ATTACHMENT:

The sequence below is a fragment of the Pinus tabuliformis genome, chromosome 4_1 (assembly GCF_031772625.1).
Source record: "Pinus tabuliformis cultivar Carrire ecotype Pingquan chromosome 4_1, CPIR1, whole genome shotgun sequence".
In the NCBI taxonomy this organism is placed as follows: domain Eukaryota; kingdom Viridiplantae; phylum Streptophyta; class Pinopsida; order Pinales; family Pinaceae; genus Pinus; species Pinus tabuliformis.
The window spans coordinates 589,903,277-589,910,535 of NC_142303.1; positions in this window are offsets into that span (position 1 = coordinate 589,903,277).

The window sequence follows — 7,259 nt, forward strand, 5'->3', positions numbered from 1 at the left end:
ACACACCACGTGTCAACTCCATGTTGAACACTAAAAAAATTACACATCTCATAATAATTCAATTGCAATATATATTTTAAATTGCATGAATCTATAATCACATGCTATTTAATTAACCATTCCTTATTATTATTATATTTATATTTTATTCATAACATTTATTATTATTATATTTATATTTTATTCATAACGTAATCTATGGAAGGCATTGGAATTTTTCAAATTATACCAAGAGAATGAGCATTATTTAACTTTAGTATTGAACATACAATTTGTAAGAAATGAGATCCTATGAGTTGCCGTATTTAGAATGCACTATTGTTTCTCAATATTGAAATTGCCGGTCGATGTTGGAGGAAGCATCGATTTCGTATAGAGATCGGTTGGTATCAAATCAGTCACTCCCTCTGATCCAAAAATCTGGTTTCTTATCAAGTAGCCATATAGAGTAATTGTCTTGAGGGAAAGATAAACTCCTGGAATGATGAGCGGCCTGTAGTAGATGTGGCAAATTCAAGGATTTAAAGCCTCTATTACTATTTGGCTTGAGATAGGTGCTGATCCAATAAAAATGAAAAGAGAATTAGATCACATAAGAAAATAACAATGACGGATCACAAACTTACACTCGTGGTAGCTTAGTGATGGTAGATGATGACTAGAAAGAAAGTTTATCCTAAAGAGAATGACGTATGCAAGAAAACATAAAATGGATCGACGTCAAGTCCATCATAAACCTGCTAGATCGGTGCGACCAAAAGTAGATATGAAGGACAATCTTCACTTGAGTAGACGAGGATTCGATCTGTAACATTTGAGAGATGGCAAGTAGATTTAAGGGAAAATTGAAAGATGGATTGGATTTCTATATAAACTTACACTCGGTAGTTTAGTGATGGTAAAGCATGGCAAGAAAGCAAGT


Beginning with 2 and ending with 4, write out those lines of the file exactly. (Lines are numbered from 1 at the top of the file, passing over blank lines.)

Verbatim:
Source record: "Pinus tabuliformis cultivar Carrire ecotype Pingquan chromosome 4_1, CPIR1, whole genome shotgun sequence".
In the NCBI taxonomy this organism is placed as follows: domain Eukaryota; kingdom Viridiplantae; phylum Streptophyta; class Pinopsida; order Pinales; family Pinaceae; genus Pinus; species Pinus tabuliformis.
The window spans coordinates 589,903,277-589,910,535 of NC_142303.1; positions in this window are offsets into that span (position 1 = coordinate 589,903,277).